Guild of Photographers 11 Day Northern Lights Tour 2016 February 29th - March 9th 2016
Price for Guild members: 4,270 if 10 join tour - this will drop to 3,730 if 12 people join (see below).
(Sterling equivalent 13 June 2015: 3,087 and 2,698)
Single room supplement: 600
The aim is to have a memorable and rewarding photography trip in one of the most stunning and dramatic landscapes in the world; with lots of opportunity to develop our skills and our artistry and interact with like minded photographers.
This Icelandic expedition has been arranged for Guild members to be available at prices well below typical prices for similar trips to the Land of Ice and Fire. It will be an unforgettable experience in an amazing landscape that is in the Top 10 for many photographers. We want you to be inspired and to boost your creativity, alongside developing and improving your image-making and post-processing skills. Guild events are always special, and this will be no exception, if a bit more cold and wet than usual. (Well, a LOT more cold and wet!) The tour will be led by Panel Member Lesley Chalmers, with a local guide expert in photography locations. Well be exploring, looking for light, talking photography, bouncing off and learning from each other while having fun and capturing some great images on the way.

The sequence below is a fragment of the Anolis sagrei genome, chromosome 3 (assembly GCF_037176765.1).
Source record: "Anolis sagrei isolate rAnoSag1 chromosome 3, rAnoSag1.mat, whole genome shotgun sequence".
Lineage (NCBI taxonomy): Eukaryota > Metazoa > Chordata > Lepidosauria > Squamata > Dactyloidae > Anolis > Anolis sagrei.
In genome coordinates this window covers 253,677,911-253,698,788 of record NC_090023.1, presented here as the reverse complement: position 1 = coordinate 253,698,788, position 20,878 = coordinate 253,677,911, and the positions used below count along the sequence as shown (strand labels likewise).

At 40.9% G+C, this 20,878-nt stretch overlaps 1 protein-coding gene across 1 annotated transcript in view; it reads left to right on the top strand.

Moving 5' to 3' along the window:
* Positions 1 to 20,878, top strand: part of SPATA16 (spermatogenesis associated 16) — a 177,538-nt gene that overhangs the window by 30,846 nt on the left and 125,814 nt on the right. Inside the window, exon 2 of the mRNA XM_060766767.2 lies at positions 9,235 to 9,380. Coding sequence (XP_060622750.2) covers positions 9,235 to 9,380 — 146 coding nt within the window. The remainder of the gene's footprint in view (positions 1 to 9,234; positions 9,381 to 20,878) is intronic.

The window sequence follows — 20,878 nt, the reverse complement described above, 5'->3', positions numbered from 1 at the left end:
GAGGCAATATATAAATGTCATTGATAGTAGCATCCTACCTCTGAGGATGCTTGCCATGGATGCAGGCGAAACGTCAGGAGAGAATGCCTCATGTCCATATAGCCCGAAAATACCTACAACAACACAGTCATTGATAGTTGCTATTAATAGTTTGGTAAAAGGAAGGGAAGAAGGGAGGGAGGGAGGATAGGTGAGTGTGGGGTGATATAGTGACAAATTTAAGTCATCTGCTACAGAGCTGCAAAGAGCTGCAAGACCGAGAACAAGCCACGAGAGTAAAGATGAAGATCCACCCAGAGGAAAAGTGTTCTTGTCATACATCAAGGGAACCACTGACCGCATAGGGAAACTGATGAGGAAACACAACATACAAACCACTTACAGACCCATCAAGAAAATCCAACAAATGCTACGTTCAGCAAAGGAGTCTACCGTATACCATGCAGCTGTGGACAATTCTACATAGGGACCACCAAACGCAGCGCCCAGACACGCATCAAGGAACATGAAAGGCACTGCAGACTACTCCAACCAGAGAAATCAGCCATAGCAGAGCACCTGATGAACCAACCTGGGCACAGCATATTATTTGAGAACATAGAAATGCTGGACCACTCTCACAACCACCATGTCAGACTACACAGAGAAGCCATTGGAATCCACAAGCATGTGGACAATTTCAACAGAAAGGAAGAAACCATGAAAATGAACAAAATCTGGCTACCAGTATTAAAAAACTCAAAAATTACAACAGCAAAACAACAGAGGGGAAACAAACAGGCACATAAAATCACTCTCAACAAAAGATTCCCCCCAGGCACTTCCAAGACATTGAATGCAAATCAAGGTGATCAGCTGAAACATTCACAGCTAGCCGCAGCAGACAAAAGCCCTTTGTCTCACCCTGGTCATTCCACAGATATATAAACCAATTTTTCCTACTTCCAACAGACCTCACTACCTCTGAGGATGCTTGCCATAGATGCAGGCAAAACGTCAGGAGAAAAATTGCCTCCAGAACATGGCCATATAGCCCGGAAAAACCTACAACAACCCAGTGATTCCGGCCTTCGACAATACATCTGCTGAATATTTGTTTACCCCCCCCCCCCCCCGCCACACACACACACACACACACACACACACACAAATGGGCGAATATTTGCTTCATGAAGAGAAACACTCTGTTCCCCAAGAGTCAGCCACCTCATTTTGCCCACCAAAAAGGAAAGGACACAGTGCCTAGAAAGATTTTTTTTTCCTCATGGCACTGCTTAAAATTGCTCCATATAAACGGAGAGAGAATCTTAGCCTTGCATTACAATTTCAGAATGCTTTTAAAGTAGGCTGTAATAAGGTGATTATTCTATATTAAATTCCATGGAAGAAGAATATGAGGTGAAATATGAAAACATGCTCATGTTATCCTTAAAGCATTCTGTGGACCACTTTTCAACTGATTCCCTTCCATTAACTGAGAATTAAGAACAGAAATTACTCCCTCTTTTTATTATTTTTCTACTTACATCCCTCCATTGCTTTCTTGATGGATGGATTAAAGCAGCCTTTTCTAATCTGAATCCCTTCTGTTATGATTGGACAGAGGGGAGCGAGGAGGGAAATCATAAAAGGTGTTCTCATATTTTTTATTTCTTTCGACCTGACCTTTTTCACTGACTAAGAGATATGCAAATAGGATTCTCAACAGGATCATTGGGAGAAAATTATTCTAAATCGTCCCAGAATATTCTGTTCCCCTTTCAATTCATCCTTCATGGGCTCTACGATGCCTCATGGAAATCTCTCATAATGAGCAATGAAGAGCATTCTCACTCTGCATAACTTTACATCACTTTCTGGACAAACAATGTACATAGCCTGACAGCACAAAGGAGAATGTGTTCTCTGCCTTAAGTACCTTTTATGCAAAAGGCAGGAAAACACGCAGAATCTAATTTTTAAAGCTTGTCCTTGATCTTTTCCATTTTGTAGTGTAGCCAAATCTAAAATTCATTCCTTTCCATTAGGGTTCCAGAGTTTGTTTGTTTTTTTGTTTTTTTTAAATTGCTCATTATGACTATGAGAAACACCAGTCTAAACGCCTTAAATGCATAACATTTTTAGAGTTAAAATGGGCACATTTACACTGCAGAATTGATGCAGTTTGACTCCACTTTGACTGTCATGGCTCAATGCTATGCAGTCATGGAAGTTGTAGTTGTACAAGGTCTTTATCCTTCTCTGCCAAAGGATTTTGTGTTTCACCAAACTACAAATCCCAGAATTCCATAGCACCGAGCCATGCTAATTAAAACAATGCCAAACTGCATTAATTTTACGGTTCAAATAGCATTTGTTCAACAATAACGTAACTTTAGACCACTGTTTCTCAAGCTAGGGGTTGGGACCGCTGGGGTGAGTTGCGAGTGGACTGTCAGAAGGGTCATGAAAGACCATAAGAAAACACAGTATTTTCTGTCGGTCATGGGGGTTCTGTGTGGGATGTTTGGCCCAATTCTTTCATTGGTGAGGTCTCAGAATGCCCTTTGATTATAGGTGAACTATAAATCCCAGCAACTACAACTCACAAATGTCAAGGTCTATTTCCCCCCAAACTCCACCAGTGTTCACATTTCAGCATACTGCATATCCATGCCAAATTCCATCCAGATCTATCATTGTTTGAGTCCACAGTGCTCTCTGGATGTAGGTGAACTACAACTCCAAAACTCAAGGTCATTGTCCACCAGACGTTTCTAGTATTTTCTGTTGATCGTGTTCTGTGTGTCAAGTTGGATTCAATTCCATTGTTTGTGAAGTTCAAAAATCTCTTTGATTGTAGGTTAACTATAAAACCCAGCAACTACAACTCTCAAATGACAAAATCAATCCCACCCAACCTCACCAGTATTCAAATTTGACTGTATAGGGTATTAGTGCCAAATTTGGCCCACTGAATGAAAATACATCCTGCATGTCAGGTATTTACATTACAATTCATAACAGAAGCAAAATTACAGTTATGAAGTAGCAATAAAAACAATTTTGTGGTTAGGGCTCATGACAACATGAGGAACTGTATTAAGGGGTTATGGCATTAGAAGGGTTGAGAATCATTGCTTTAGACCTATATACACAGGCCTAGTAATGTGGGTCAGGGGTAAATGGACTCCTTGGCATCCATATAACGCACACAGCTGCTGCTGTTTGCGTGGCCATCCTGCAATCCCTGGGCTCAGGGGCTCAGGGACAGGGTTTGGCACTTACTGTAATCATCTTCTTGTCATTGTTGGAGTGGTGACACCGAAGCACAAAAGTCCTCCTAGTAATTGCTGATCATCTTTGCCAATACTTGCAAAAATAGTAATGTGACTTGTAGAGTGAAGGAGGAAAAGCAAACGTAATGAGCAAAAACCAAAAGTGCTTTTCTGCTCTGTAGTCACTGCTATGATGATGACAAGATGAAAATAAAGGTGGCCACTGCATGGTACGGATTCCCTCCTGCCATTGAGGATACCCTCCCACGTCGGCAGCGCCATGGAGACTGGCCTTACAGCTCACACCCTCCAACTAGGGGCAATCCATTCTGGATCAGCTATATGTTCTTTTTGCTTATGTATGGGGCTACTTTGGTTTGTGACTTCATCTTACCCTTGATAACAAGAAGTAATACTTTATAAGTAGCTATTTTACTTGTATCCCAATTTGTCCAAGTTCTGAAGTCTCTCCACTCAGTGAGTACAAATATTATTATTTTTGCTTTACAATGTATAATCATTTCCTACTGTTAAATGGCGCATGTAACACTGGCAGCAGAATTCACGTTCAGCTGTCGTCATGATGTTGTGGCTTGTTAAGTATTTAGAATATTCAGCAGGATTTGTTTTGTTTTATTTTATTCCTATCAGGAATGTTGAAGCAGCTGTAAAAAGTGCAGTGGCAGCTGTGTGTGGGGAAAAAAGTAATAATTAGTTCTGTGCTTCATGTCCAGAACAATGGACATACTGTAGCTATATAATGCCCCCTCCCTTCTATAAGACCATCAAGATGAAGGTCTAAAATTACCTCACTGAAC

Jokulsarlon Neil Alexander